March 24 will be an important date for the Moratorium NOW! Coalition and more than 50 other organizations and individuals who have endorsed the National Conference to Defeat Austerity in Detroit. The gathering is being held at the historic St. Matthew’s-St. Joseph’s Church.
This event has its origins in several developments in the city. Hundreds of thousands of residents have seen their standard of living drop precipitously amid massive layoffs in the retail and service sectors, along with the ongoing property tax foreclosure epidemic and rising rents.
The corporate media narrative promotes the city as making significant progress after emerging from what was in actuality an illegal municipal bankruptcy during 2013-14, while simultaneously overlooking the plight of the majority African-American, working-class population, many of whom are mired in poverty.
The NCDA concept arose after the Moratorium NOW! Coalition mobilized people for the World Conference of Mayors meeting held last Oct. 23-27 at the MGM Grand Casino Hotel. The billionaire ruling class, headed by Quicken Loans and Cleveland Cavaliers owner Dan Gilbert and the Illitch Companies, sought to use the World Conference of Mayors to spread blatant misrepresentation of the social and economic situation in Detroit.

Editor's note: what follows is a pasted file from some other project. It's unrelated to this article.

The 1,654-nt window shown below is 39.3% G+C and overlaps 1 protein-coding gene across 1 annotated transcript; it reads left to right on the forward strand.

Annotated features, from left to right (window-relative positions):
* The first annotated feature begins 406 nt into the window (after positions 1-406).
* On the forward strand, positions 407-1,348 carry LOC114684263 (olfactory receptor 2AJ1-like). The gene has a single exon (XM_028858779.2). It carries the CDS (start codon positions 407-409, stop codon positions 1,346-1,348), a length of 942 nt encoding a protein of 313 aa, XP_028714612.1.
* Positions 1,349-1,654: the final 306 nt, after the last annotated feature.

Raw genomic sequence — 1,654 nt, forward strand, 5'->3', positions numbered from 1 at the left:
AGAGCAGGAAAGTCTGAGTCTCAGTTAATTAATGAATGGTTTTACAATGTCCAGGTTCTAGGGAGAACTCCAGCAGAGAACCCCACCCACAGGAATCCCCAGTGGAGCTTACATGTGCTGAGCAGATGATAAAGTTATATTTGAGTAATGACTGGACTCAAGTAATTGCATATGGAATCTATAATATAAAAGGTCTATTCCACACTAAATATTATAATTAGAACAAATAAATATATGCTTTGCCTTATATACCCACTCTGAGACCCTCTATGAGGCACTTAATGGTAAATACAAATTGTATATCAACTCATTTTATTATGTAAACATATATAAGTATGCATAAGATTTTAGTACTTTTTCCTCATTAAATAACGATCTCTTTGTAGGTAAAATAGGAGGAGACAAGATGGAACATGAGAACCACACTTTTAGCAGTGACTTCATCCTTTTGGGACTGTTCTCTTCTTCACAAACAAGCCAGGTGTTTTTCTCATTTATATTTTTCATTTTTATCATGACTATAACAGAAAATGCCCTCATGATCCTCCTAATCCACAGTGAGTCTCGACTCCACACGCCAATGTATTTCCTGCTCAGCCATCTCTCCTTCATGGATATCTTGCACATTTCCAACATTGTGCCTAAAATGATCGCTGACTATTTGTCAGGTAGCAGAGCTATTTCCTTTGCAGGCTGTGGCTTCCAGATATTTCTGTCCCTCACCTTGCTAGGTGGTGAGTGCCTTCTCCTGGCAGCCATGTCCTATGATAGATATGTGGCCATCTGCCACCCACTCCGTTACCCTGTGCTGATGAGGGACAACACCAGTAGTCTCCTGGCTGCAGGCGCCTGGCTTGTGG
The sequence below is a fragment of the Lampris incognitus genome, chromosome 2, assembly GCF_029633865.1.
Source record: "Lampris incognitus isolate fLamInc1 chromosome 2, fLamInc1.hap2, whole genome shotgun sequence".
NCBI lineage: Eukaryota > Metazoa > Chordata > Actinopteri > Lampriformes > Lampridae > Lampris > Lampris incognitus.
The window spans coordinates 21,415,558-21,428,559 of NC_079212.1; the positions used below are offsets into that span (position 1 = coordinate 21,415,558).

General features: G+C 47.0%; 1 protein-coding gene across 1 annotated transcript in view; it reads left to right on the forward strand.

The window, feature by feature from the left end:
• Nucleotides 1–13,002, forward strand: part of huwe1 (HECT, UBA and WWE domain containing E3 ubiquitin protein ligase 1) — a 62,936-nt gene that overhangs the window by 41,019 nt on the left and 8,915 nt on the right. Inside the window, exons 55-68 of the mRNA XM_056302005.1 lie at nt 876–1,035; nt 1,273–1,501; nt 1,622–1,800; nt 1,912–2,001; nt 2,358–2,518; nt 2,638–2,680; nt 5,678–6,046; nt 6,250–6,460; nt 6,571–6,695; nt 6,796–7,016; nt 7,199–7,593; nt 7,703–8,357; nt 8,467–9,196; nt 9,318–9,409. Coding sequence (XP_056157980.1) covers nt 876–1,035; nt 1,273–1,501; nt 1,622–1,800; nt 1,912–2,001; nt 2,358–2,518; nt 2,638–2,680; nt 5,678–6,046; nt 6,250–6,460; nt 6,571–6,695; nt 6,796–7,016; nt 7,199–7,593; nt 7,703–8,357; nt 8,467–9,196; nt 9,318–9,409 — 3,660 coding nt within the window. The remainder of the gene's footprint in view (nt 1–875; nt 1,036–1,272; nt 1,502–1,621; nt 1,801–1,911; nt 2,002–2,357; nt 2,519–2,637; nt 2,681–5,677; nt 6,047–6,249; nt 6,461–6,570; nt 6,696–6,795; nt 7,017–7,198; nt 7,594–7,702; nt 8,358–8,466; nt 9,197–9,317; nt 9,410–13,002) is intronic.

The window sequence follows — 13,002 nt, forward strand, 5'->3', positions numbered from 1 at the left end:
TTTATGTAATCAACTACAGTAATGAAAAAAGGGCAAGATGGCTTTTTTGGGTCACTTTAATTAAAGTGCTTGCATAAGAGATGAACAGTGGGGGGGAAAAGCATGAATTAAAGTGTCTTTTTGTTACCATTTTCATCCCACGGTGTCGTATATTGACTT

A citywide town hall meeting titled “Real Detroiters Speak Out!” was convened Oct. 27 after a week of activities, including an intervention at the World Conference of Mayors itself. At subsequent meetings in November and December, organizers decided to build a broader event that would thoroughly analyze the present crisis and develop a programmatic response to the domestic and U.S. foreign policies devastating cities and whole countries around the world.
Why the people struggle
The recently enacted first phase of federal tax legislation will result in enormous cuts to social programs and environmental safeguards under the guise of providing incentives for corporations and allegedly workers and consumers.
However, subsidizing financial institutions through a formal 14 percent corporate tax reduction means that the masses of working and poor people will be denied desperately needed housing, health care and food assistance while the Pentagon budget continues to grow.